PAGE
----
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What are over the counter water pills used for?

This article aims to offer a sort of a last resort solution for the hopeless weight loser who's trier just about anything: weight loss programmes, fad diets, a lot of exercise, and so forth.

Modern medicine has got a backdoor solution to kicking off those extra pounds which make a person feel unattractive and otherwise deal proper damage to the said's general well-being; namely: water pills.

Simply put, water pills are a diuretic of a sort which help the human body rid itself of the excess water it may be accumulating and thus causing bloating and weight gain, and in turn preventing the person to achieve proper weight loss. The pills are designed to flush out the excess water from the system and thus allow the person to feel more energetic.

Nowadays, there are many brands of water pills – most of which are available over-the-counter. Some require prescriptions, others do not. Some are designed for treating high blood pressure, and the particular kind is supposed to flush out excess water, but also salts, and thus lower blood pressure.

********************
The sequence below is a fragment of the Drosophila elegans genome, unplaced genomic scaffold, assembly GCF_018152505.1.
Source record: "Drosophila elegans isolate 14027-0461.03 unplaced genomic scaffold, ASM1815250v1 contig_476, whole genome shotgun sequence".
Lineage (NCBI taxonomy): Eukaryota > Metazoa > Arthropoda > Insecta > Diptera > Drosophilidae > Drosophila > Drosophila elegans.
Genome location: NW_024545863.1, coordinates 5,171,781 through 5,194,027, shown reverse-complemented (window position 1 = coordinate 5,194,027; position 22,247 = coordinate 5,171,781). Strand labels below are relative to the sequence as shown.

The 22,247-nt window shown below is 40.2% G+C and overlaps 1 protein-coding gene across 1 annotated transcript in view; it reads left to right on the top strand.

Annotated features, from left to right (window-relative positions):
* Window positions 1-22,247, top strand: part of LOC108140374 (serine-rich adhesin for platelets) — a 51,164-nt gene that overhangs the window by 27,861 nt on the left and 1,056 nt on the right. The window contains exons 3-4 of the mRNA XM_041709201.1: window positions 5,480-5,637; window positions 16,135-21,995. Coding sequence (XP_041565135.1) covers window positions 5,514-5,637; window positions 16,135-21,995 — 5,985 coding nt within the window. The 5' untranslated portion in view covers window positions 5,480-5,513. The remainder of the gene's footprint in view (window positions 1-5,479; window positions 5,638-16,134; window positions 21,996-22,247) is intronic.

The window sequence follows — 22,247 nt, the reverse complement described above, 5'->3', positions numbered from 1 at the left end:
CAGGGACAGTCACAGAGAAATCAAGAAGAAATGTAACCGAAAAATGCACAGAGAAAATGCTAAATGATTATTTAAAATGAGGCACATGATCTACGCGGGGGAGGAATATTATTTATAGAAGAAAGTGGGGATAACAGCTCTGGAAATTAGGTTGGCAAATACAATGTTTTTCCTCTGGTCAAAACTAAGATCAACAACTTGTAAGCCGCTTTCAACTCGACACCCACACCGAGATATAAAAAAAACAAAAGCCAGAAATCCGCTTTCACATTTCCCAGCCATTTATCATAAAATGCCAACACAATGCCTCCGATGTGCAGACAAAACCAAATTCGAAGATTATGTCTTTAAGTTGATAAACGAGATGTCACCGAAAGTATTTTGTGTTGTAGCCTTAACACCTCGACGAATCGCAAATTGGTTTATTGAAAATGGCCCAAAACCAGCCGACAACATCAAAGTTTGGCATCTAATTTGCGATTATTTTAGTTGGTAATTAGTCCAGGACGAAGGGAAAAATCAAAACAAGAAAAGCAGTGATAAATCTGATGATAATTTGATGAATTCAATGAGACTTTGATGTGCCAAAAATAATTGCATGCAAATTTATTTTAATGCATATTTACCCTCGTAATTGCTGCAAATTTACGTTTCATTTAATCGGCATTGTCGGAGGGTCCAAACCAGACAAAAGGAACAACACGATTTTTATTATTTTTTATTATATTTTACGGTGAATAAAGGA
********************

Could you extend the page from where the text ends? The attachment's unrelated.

The Explanation: How do over the counter water pills really work?

An important thing to note is that OCT Water pills work as appetite suppressants, which means that they will make the treated feel just as full even while on an empty stomach.

It is very important to consult the family doctor before ever engaging in a course of water pills. Obviously, there are some risks involved in taking these. Namely, the human body needs water and salt, and as the pills are designed to expel the very two factors from the human kidney's, "too much of a good thing" may turn hostile against the treated by means of dehydration, dizziness, muscle fatigue and exhaustion.

The two most dominant brands on the market are Diurex and Aqua-Ban.

Another important point is that the weight lost via these pills is merely temporary. This is because the human body is composed of somewhat above 60% of water. This means that the person loses actual weight by consuming the pills, and not merely actual body fat. What this also means is that so soon as the course of treatment is concluded, the person will start gaining weight all over again.

The ingredients present in the pills should normally include: St. John's wort, 5-hydroxytryptophan, and so forth.

Some of the active substances could interact with other medication the patient may be taking (such as blood thinners, etc.), and this is why it is, again, very important to consult the family doctor before ever even engaging in the course of treatment.

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